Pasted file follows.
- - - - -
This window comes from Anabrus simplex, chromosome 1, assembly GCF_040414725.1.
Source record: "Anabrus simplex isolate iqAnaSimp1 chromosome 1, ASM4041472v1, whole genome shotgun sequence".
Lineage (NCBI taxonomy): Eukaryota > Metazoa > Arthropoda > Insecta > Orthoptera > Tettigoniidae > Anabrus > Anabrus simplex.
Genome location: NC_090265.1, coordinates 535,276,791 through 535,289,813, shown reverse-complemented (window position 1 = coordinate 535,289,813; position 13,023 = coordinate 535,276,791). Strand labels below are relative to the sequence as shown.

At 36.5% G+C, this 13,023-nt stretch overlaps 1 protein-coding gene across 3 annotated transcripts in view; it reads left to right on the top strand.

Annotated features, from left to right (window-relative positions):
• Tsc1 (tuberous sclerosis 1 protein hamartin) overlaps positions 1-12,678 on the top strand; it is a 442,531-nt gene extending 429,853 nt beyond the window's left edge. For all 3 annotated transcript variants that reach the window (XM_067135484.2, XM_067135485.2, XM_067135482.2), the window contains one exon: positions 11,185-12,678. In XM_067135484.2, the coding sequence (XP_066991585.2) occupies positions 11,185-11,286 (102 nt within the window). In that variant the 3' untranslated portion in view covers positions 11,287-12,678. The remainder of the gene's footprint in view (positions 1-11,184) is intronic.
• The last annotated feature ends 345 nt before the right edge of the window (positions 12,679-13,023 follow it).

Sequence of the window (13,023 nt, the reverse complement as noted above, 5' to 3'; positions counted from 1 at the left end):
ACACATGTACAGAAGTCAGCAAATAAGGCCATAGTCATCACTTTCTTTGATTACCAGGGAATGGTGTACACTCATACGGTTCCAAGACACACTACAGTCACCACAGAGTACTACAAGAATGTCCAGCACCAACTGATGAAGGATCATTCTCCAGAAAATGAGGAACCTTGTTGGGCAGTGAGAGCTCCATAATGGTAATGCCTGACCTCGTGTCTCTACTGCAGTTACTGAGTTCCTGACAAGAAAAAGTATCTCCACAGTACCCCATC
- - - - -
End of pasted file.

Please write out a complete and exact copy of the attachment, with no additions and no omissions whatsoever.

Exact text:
This window comes from Anabrus simplex, chromosome 1, assembly GCF_040414725.1.
Source record: "Anabrus simplex isolate iqAnaSimp1 chromosome 1, ASM4041472v1, whole genome shotgun sequence".
Lineage (NCBI taxonomy): Eukaryota > Metazoa > Arthropoda > Insecta > Orthoptera > Tettigoniidae > Anabrus > Anabrus simplex.
Genome location: NC_090265.1, coordinates 535,276,791 through 535,289,813, shown reverse-complemented (window position 1 = coordinate 535,289,813; position 13,023 = coordinate 535,276,791). Strand labels below are relative to the sequence as shown.

At 36.5% G+C, this 13,023-nt stretch overlaps 1 protein-coding gene across 3 annotated transcripts in view; it reads left to right on the top strand.

Annotated features, from left to right (window-relative positions):
• Tsc1 (tuberous sclerosis 1 protein hamartin) overlaps positions 1-12,678 on the top strand; it is a 442,531-nt gene extending 429,853 nt beyond the window's left edge. For all 3 annotated transcript variants that reach the window (XM_067135484.2, XM_067135485.2, XM_067135482.2), the window contains one exon: positions 11,185-12,678. In XM_067135484.2, the coding sequence (XP_066991585.2) occupies positions 11,185-11,286 (102 nt within the window). In that variant the 3' untranslated portion in view covers positions 11,287-12,678. The remainder of the gene's footprint in view (positions 1-11,184) is intronic.
• The last annotated feature ends 345 nt before the right edge of the window (positions 12,679-13,023 follow it).

Sequence of the window (13,023 nt, the reverse complement as noted above, 5' to 3'; positions counted from 1 at the left end):
ACACATGTACAGAAGTCAGCAAATAAGGCCATAGTCATCACTTTCTTTGATTACCAGGGAATGGTGTACACTCATACGGTTCCAAGACACACTACAGTCACCACAGAGTACTACAAGAATGTCCAGCACCAACTGATGAAGGATCATTCTCCAGAAAATGAGGAACCTTGTTGGGCAGTGAGAGCTCCATAATGGTAATGCCTGACCTCGTGTCTCTACTGCAGTTACTGAGTTCCTGACAAGAAAAAGTATCTCCACAGTACCCCATC